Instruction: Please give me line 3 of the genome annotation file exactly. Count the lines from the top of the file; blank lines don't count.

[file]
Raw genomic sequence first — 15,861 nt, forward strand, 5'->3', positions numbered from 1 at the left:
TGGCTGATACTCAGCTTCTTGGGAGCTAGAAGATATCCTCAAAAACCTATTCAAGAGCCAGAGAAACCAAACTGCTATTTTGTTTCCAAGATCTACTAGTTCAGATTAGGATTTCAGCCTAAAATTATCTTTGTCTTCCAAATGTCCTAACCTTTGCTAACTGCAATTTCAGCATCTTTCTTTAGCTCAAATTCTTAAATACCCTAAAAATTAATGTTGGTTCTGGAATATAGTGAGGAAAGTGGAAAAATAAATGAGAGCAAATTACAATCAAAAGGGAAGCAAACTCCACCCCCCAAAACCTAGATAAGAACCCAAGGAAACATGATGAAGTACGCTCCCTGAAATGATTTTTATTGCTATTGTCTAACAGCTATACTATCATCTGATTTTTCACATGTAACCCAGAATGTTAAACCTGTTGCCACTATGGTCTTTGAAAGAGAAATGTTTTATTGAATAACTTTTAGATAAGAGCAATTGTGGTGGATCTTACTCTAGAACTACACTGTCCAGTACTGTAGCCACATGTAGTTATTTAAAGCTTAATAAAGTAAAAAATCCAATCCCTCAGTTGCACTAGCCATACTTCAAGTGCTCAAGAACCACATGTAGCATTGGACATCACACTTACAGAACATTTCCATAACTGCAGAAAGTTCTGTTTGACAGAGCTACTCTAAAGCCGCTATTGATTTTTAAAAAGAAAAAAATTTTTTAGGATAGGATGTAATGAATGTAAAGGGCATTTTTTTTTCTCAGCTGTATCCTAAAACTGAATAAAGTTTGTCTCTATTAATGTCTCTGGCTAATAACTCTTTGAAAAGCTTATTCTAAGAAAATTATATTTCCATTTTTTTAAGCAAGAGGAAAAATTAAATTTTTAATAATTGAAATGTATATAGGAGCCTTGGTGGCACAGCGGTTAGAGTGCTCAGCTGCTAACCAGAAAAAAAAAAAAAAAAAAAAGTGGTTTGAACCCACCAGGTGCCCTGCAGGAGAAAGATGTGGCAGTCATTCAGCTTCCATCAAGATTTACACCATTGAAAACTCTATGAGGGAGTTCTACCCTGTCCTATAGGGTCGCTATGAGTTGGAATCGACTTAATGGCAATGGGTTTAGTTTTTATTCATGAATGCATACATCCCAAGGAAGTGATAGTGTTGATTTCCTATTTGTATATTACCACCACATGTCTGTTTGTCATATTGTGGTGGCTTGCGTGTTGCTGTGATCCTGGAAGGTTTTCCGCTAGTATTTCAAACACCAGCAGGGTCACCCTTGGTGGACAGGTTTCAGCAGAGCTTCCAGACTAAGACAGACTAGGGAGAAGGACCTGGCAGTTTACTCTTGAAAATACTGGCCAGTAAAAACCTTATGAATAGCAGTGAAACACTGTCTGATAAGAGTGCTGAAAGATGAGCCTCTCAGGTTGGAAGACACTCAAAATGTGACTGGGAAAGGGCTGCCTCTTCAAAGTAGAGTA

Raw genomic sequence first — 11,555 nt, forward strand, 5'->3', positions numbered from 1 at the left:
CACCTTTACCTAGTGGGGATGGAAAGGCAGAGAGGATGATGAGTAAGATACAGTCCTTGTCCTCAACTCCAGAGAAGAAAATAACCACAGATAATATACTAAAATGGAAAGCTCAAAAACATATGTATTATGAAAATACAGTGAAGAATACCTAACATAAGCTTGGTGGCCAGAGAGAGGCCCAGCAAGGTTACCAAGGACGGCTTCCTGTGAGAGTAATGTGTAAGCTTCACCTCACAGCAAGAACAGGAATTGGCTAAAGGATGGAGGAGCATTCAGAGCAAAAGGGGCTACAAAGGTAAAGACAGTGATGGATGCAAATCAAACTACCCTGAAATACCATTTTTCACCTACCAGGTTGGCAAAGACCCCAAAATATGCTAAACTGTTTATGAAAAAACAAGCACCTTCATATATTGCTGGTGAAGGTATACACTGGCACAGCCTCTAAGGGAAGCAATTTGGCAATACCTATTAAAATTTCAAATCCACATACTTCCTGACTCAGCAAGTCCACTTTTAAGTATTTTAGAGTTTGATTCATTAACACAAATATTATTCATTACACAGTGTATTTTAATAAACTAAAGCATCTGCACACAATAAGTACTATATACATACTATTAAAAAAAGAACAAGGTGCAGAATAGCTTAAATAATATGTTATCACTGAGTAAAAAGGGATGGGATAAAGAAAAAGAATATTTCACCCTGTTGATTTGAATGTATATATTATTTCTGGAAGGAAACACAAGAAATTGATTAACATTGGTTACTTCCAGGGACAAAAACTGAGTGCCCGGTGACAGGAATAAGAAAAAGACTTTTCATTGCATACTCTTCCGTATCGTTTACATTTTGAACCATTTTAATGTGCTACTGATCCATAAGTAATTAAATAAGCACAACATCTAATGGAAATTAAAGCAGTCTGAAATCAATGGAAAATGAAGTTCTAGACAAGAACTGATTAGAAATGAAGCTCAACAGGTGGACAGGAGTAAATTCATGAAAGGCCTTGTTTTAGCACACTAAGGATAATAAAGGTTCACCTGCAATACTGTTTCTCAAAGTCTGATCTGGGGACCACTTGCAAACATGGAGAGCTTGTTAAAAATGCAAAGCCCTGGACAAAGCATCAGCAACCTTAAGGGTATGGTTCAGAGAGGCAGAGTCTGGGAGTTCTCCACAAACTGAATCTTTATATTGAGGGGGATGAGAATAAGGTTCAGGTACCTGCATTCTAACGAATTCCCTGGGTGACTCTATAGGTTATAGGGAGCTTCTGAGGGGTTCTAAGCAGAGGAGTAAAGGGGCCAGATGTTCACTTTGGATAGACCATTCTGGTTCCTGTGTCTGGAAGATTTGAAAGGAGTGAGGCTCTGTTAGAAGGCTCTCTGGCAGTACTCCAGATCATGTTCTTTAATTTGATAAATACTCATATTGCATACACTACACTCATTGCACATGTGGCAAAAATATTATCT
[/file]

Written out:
Raw genomic sequence first — 11,555 nt, forward strand, 5'->3', positions numbered from 1 at the left: